Sunday, April 27, 2008


We entered our 8th country on April 24th. Just across the border Namibia seemed different: there was a hill. We hadn’t seen a real hill in Botswana in our 10 days there. Also, the vegetation changed a bit to tall grasses that lined the road. Apparently in the dry season, there are no grasses and only rocks. Thankfully, there was something to look at because when you are biking 6-7 hours a day having some scenery to look at makes all the difference.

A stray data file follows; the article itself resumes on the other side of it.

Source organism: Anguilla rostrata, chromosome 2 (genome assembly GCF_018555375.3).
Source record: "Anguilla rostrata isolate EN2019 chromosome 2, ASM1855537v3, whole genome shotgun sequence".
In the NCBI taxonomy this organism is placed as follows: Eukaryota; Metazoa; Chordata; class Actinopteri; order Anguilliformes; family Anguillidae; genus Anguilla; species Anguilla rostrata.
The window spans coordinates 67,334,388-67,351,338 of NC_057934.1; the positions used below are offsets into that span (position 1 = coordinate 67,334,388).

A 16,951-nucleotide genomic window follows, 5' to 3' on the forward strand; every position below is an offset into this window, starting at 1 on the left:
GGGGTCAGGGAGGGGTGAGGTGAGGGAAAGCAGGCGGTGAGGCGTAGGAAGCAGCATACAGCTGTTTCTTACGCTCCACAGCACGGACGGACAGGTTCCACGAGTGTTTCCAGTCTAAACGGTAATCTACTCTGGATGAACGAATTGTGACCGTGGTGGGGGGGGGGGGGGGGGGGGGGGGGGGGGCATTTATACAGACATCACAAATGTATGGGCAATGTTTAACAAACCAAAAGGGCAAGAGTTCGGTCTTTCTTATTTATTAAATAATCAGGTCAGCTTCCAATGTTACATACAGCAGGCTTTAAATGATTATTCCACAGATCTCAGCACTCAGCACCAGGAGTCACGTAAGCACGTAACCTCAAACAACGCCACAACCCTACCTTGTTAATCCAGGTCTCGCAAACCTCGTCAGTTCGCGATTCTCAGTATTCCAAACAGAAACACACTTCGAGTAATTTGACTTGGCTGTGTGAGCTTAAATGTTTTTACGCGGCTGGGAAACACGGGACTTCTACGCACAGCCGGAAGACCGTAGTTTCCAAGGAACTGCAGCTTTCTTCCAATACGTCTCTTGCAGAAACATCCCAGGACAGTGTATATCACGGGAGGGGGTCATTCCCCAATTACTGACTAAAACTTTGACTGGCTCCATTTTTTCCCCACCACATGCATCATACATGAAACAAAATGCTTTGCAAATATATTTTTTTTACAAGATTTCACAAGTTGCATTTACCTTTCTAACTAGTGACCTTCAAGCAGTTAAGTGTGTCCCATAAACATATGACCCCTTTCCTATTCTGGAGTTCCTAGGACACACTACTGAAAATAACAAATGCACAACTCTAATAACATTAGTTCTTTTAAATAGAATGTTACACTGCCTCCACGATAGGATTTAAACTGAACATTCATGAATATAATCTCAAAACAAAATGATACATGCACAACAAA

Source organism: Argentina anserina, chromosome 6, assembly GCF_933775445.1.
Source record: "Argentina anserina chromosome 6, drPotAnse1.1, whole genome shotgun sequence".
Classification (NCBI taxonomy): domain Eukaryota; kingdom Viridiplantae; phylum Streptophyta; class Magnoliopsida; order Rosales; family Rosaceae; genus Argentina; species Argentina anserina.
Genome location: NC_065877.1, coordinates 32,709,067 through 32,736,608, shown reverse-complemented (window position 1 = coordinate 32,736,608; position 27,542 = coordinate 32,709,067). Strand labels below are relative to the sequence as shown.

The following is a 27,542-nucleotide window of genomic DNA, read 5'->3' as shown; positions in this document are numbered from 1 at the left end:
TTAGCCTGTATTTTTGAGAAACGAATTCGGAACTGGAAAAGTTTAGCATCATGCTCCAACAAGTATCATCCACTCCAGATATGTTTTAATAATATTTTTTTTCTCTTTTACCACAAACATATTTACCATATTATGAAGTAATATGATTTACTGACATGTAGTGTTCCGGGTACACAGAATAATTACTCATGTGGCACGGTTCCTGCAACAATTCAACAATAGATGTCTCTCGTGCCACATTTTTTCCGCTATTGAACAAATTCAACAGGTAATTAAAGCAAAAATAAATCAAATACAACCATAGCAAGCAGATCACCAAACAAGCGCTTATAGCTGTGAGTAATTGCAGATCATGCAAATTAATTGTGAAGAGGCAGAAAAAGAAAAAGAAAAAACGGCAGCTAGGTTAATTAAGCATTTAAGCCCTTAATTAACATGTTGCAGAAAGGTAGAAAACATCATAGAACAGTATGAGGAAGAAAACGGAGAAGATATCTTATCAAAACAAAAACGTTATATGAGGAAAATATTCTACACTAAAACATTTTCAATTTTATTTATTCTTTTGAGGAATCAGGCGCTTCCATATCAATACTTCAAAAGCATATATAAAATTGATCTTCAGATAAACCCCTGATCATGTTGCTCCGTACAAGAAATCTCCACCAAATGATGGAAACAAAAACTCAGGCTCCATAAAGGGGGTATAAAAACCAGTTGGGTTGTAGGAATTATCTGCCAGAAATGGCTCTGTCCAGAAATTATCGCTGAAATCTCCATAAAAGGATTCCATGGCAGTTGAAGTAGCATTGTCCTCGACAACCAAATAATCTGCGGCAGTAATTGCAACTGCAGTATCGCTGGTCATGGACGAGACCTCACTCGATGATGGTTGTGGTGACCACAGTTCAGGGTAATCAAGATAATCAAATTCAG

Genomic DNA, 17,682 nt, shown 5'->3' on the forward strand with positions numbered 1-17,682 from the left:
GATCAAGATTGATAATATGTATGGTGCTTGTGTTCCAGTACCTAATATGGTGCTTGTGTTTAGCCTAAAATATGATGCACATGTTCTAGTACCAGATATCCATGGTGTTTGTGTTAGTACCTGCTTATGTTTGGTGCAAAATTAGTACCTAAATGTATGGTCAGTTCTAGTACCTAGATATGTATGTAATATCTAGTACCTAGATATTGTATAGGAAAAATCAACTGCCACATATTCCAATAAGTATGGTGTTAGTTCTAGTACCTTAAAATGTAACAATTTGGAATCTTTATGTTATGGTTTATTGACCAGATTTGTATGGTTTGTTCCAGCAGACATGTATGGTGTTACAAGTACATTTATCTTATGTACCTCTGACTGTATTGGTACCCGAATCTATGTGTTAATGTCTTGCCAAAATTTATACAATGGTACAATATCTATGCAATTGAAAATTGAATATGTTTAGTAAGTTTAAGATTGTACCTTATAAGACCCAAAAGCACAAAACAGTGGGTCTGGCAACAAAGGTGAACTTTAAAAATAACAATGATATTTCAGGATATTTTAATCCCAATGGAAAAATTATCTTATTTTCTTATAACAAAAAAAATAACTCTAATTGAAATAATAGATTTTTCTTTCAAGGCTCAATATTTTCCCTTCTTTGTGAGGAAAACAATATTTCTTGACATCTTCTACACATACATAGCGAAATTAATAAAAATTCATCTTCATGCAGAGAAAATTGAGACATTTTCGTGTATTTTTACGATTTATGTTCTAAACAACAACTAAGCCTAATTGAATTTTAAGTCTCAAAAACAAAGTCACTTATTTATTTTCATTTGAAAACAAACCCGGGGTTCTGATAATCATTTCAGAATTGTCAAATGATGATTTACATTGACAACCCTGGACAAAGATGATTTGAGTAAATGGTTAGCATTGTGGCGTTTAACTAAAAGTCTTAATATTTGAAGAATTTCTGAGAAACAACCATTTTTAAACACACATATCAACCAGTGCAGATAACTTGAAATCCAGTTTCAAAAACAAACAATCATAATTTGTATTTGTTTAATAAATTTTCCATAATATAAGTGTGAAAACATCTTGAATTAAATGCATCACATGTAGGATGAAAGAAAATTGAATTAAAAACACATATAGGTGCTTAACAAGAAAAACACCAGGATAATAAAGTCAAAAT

So far, I have been the most surprised about Namibia. I suppose it is because I knew absolutely nothing about it. It is clearly more modern and western than the other countries we have biked through. And the landscape has been phenomenal to me. It is fall here so part of the riding feels very familiar and like home as the coolish breezes brush against our bodies as we are biking. It too is empty as Namibia’s population is only 1.8 million. As we are biking our long miles we see flat, flat land but in the distance the land is punctuated by three or four separate high hills. For some reason it is more fun biking in Namibia. I think it is because it is more picturesque to me, the wind reminds me of home, and the roads aren’t completely straight: there are some slight turns that one has to make. The ride into Windhoek was especially fun. There was a headwind in the morning which changed to a cross-wind thankfully. You are going along, going along and then you see these hills which are becoming bigger. All of a sudden, you are in the hills going up and down; in biking parlance they are called rollers. Windhoek was much higher than I imagined and set in such a pretty setting. Namibia is one place that I would come back to and spend some more time in. The Skeleton Coast is supposed to be something to see as well as the sand dunes and the Himba people who cover their body with ocher to protect them from the sun and plait their hair with mud. As the anthropologist, I certainly wish I had time to visit.